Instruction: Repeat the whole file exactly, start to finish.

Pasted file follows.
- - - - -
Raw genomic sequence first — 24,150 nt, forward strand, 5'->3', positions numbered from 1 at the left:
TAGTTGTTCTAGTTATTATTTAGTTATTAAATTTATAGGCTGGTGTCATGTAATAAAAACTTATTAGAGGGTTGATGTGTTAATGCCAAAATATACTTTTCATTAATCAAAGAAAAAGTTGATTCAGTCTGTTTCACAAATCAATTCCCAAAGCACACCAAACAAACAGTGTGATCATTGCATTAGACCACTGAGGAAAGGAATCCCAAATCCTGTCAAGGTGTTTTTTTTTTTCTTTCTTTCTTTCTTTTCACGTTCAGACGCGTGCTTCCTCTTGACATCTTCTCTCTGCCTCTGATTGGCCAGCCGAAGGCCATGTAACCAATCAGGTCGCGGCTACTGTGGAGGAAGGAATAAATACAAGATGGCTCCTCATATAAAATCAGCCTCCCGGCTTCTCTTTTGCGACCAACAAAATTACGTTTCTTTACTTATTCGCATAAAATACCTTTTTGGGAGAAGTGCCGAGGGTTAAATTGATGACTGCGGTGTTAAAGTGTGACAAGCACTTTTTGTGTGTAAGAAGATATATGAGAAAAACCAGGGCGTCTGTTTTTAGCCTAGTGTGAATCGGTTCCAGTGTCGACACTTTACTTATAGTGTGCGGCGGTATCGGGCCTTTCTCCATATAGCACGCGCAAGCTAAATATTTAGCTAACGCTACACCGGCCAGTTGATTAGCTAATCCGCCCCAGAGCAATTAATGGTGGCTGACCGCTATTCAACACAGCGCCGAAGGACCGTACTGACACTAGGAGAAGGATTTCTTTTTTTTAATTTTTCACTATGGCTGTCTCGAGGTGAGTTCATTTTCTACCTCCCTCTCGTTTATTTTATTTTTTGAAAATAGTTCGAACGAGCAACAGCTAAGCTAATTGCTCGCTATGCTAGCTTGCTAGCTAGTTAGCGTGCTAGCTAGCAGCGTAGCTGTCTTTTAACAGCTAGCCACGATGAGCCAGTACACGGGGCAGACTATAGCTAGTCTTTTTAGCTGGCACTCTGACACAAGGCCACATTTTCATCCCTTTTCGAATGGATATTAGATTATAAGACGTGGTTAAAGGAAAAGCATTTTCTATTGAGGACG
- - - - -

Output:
Raw genomic sequence first — 24,150 nt, forward strand, 5'->3', positions numbered from 1 at the left:
TAGTTGTTCTAGTTATTATTTAGTTATTAAATTTATAGGCTGGTGTCATGTAATAAAAACTTATTAGAGGGTTGATGTGTTAATGCCAAAATATACTTTTCATTAATCAAAGAAAAAGTTGATTCAGTCTGTTTCACAAATCAATTCCCAAAGCACACCAAACAAACAGTGTGATCATTGCATTAGACCACTGAGGAAAGGAATCCCAAATCCTGTCAAGGTGTTTTTTTTTTTCTTTCTTTCTTTCTTTTCACGTTCAGACGCGTGCTTCCTCTTGACATCTTCTCTCTGCCTCTGATTGGCCAGCCGAAGGCCATGTAACCAATCAGGTCGCGGCTACTGTGGAGGAAGGAATAAATACAAGATGGCTCCTCATATAAAATCAGCCTCCCGGCTTCTCTTTTGCGACCAACAAAATTACGTTTCTTTACTTATTCGCATAAAATACCTTTTTGGGAGAAGTGCCGAGGGTTAAATTGATGACTGCGGTGTTAAAGTGTGACAAGCACTTTTTGTGTGTAAGAAGATATATGAGAAAAACCAGGGCGTCTGTTTTTAGCCTAGTGTGAATCGGTTCCAGTGTCGACACTTTACTTATAGTGTGCGGCGGTATCGGGCCTTTCTCCATATAGCACGCGCAAGCTAAATATTTAGCTAACGCTACACCGGCCAGTTGATTAGCTAATCCGCCCCAGAGCAATTAATGGTGGCTGACCGCTATTCAACACAGCGCCGAAGGACCGTACTGACACTAGGAGAAGGATTTCTTTTTTTTAATTTTTCACTATGGCTGTCTCGAGGTGAGTTCATTTTCTACCTCCCTCTCGTTTATTTTATTTTTTGAAAATAGTTCGAACGAGCAACAGCTAAGCTAATTGCTCGCTATGCTAGCTTGCTAGCTAGTTAGCGTGCTAGCTAGCAGCGTAGCTGTCTTTTAACAGCTAGCCACGATGAGCCAGTACACGGGGCAGACTATAGCTAGTCTTTTTAGCTGGCACTCTGACACAAGGCCACATTTTCATCCCTTTTCGAATGGATATTAGATTATAAGACGTGGTTAAAGGAAAAGCATTTTCTATTGAGGACG